22 February 2022
A Derbyshire Police Federation representative who received life-changing injuries during an attack while on duty is determined to use his experience to help fellow members after being appointed as the branch’s health and safety lead.
Steve Reid began his new role in January, after being approached to take on the position thanks to his keen interest in looking after officers’ safety.
His passion for protecting his fellow members was strengthened after he was brutally attacked in 2019 when he was called to reports of a robbery.
Father-of-three Steve (46) tried to detain a man who was carrying an undisclosed object and, in an attempt to stop him harming anybody else, found himself to be the victim of a life-changing assault, which nearly cost him his eye and potentially his life as the result of a knife attack.
“As health and safety lead, I’m committed to doing whatever I can to ensure officers go to work, do their job and go home, uninjured,” said Steve, who became a Federation member in 2001, the same year he joined the Force.
“Officers are getting injured on a daily, if not weekly basis and these incidents can change a person’s life forever.”
Steve received a seven-inch and eight-inch scar down the side of his face as a result of the attack, which led to him taking eight months off work to recover.
Having decided he could no longer work on the frontline due to the trauma of the incident, Steve returned to the Force but in an office role, as part of the digital media investigations team.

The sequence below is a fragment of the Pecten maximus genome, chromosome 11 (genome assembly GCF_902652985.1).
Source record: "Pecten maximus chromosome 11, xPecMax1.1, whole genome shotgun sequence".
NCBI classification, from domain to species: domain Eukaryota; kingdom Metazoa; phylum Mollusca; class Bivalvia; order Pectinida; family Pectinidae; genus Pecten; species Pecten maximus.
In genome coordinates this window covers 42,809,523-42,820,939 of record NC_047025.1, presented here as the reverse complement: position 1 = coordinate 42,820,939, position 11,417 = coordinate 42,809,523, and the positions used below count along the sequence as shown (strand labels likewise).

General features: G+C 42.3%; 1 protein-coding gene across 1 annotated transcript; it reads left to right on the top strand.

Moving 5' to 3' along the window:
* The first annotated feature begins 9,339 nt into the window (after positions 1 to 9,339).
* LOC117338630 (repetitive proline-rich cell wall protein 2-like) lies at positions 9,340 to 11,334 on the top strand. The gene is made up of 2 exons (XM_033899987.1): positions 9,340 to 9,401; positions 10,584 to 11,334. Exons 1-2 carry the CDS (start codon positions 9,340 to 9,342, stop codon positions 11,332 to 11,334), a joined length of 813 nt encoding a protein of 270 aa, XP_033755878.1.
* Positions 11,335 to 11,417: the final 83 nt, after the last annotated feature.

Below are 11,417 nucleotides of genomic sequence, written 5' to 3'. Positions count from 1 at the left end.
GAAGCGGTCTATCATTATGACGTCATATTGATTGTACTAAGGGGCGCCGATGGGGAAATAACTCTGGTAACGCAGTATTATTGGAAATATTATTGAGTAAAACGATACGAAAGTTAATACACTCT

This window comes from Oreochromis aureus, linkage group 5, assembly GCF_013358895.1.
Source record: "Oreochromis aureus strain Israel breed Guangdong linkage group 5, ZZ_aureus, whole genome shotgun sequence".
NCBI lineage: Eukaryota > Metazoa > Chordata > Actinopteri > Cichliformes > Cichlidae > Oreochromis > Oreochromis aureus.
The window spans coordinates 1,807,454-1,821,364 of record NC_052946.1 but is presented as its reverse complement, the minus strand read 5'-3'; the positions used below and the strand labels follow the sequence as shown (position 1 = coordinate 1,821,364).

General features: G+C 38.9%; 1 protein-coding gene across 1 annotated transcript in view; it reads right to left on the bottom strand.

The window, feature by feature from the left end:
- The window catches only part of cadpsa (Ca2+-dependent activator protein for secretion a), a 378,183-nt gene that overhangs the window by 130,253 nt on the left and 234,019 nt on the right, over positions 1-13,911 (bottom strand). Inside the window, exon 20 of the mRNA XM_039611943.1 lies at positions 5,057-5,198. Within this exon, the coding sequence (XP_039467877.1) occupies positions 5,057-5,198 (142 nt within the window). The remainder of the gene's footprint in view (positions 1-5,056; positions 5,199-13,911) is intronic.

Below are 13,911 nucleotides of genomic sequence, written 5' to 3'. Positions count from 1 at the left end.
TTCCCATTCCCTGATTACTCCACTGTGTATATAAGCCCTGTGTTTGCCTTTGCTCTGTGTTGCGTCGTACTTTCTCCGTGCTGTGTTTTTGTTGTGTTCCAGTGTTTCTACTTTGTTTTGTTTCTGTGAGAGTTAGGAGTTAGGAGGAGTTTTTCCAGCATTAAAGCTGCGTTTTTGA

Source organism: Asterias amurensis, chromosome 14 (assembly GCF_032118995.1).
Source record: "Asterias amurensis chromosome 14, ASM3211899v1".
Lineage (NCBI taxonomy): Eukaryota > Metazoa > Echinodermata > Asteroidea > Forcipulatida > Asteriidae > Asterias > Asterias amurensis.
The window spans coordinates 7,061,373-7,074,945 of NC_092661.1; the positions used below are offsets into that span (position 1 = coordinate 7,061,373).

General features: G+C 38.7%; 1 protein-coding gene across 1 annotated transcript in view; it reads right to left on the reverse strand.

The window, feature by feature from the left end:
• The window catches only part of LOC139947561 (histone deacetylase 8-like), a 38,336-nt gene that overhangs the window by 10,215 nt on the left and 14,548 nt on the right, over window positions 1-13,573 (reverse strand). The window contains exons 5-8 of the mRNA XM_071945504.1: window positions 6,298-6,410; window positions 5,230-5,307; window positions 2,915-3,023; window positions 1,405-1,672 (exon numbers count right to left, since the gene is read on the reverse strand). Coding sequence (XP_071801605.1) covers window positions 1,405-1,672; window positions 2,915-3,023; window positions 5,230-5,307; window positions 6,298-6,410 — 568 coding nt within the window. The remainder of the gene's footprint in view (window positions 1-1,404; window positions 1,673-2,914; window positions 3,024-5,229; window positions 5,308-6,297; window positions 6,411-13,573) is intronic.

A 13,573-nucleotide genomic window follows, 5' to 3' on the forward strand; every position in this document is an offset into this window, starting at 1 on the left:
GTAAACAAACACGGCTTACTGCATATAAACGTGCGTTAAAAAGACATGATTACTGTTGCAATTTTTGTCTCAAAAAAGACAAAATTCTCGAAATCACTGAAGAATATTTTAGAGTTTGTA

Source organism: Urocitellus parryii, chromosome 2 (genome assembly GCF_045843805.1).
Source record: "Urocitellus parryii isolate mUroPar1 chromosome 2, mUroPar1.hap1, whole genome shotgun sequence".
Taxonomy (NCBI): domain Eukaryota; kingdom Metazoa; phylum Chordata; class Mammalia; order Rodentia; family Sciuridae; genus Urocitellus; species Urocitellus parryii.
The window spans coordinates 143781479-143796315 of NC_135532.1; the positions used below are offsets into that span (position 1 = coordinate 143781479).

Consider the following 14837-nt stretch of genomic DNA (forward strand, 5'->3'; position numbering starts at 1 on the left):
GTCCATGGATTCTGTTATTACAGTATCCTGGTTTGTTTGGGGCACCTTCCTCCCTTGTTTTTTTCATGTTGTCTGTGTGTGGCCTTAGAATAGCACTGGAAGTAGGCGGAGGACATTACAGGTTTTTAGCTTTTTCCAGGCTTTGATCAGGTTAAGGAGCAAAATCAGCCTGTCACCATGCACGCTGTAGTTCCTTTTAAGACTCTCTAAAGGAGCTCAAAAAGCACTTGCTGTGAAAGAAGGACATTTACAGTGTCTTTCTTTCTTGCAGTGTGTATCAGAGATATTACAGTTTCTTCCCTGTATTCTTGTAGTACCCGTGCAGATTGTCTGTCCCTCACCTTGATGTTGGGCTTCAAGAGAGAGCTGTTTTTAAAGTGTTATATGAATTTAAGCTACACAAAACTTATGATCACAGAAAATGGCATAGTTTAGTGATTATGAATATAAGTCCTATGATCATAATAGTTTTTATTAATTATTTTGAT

“I hope to pass on the things I learnt from my experience to fellow members,” added Steve, “And, having spent most of my career in uniform, I’ll be able to use what I learnt from working on the front line too. I just want to be there to support others.”
Steve says he feels very passionately about making sure officers feel safe on the job because they are putting themselves at risk on a daily basis.
“It’s the spontaneous incidents that we can’t predict, they’re the ones that have a huge impact on officers. Take what happened to me for example, I was called to a simple robbery and things escalated very quickly. During those few seconds of total madness, my life was changed forever,” he explained.
“The risks we are taking are very real, I don’t deny that, but it’s putting the support and training in place that will help.”
Looking forward, Steve says his priority is working closely with the Force, while keeping officers on top of their health and safety training.
“I know that changes won’t happen overnight, but even the smallest change can make the biggest difference,” Steve said, “I’m looking forward to new challenges.
“Health and safety should be at the forefront of everybody’s mind, not only for that person but for the sake of those they are on duty with too.”
In September last year, Steve’s attacker Richard Jefford (39) was sentenced to 10 years for causing grievous harm with intent.
“I wouldn’t wish what happened to me, or anyone, but I hope I can now use my experience to help others,” said Steve.
“I’m in a better place now and back at work. I like what I do and I’m really enjoying my role in the Federation, it gives me a reason and purpose to get up and go to work.”
By way of developing in his role in the Federation, Steve plans on taking part in an official health and safety course in the near future.